In 2006, Palm Beach County commissioners created an ambitious program to build more middle-class housing.
The premise was simple: Developers building new residences in the unincorporated county would have to sell or rent a portion of them at prices affordable to middle-class residents.
But commissioners have repeatedly weakened the workforce housing program's requirements, allowing developers to provide fewer moderately priced houses and apartments, a Palm Beach Post investigation found.
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Here are five projects where developers benefited from the weakened rules, leaving county residents with fewer moderately priced housing options.
At the Colony Reserve apartments west of Lantana, the project’s developer, the Holiday Organization, was approved in 2008 to build 221 units, with help from incentives from the workforce housing program that allowed extra density.
In exchange, the developer had to agree to set aside 51 units as workforce housing and keep the rents on them below certain levels.
But after county commissioners loosened the rules in 2010, Holiday resubmitted the plans, making use of the new “partial incentive” option that lowered the workforce-housing requirements.
In 2014 the project won approval to build slightly fewer units – 191 instead of 221 – but with a dramatically smaller number of workforce housing units: 11 instead of 53.
The project had shrunk by 13%. But under the commission’s new rules, the workforce-housing requirements had dropped by nearly 80%.
One of the biggest losses of potential workforce housing units took place at Arden, a 2,300-home development being built west of Lion Country Safari and Royal Palm Beach.
Under the pre-2010 rules, the 2,334-unit development of $600,000 and $700,000 homes would have generated 280 workforce units through the county program.
But in 2016, Lennar took advantage of lower requirements approved in 2010 to build 2,000 units on the site. That meant an obligation of 60 units.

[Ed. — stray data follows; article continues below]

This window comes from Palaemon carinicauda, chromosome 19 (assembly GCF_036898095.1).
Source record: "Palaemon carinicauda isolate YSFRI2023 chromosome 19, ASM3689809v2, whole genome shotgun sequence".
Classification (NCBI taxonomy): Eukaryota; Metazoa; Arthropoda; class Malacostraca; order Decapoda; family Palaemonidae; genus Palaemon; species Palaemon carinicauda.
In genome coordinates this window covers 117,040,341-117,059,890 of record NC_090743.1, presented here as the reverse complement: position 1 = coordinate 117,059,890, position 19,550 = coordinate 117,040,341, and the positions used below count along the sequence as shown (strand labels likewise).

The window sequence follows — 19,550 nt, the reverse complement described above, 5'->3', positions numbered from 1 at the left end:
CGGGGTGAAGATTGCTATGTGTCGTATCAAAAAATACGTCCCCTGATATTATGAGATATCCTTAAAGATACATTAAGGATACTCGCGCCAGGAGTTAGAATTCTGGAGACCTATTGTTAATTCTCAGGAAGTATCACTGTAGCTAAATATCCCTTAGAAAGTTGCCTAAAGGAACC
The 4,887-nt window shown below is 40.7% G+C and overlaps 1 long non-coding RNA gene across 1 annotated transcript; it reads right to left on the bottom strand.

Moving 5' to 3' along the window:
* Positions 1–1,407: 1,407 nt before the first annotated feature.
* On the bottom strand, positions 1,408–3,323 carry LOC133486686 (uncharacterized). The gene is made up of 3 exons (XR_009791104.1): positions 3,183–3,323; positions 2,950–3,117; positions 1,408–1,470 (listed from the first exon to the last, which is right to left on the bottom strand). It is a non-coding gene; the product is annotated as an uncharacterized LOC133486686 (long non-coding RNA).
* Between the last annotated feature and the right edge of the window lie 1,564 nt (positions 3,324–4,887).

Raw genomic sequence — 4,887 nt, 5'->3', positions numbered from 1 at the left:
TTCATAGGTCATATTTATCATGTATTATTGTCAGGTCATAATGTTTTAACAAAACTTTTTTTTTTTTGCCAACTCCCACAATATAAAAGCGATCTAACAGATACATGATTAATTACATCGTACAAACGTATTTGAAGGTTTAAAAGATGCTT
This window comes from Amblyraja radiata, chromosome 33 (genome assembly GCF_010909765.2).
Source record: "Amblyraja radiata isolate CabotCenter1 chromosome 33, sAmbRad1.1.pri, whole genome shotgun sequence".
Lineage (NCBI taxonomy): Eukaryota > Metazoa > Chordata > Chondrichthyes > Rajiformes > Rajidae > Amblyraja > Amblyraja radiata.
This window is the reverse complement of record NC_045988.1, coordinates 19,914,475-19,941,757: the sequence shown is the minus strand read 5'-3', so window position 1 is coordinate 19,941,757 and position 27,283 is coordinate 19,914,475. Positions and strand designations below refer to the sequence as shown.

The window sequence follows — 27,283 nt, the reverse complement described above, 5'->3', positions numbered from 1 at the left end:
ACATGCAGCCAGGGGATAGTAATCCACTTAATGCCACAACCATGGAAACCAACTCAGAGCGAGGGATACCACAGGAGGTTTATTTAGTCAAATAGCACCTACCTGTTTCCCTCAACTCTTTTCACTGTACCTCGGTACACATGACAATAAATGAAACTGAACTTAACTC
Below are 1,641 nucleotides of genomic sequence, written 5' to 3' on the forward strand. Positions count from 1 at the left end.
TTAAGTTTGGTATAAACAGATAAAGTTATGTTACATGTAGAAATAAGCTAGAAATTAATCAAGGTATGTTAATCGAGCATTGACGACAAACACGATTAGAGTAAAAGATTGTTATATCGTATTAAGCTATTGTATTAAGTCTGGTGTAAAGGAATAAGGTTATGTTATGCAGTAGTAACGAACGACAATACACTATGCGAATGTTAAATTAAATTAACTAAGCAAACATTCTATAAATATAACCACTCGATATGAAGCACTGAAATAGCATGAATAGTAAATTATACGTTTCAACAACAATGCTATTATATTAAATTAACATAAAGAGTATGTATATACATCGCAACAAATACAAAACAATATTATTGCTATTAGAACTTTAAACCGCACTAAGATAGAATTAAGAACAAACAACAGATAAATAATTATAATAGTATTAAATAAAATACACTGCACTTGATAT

Then, county commissioners agreed to raise the total number of permitted units to 2,334.
Commissioners could have treated the increase like a request for a "density bonus," when a developer is allowed more units on their land in exchange for building a higher percentage of workforce housing.
Such a bonus typically would have required building 40% of the extra 334 units as workforce housing under the pre-2010 rules.
But commissioners decided to require just 20%, or 67.
Instead of 280 workforce units, the project was supposed to generate 127.
Commissioners also disregarded county administrators’ recommendation that they require Arden’s units to be built on site. Commissioners decided, instead, that Lennar could fulfill the obligation by building off-site or simply paying an opt-out fee.
Lennar opted for the fee.
Rather than build, Arden’s developers wrote checks. Of the 2,334 homes planned for Arden, not one ended up being a workforce housing unit.
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When Lennar wanted to build Gulfstream Preserve on a tract of land west of Lake Worth, it sought to increase the number of units permitted on the site.
Doing so through the workforce housing program – using a “density bonus” – would have required setting aside 30% of the extra units as workforce housing.
So Lennar asked the county commission to rezone the land instead.
County commissioners agreed. In exchange, commissioners required in 2009 that just 15% of the units be workforce housing – half of what would have been required by the program’s density bonus.
Instead of 74 workforce housing units, Gulfstream Preserve produced 37.
When GL Homes wanted to build a housing development on an old municipal golf course near Boca Raton, it sought in 2018 to have the land rezoned.
By then, county administrators had settled on a policy of recommending that such density increases only be approved with a requirement that at least 25% of the extra units be workforce housing.
But at the golf course, commissioners required just 10% in exchange for rezoning the land, persuaded by GL Homes' argument that the normal requirements shouldn't apply because the rezoning was to convert it from park land.
Instead of 131 workforce units, GL Homes was required to produce 53.
The single largest loss of potential workforce housing units came in 2016, when county commissioners approved the massive Indian Trail Groves development west of The Acreage.
The 3,900-home GL Homes project was made possible by county commissioners’ decision to rezone the land from an agricultural area to a low-density residential neighborhood.
Under the county’s practice at the time, such a rezoning would have required 25% of the units to be built and sold as workforce housing.
County commissioners, though, disregarded the typical requirements. Rather than 25%, they asked GL Homes to provide just 10% of the units as workforce housing.
Instead of 974 workforce unit “obligations,” the project will produce 390, a loss of 584.
Andrew Marra is an investigative reporter at The Palm Beach Post.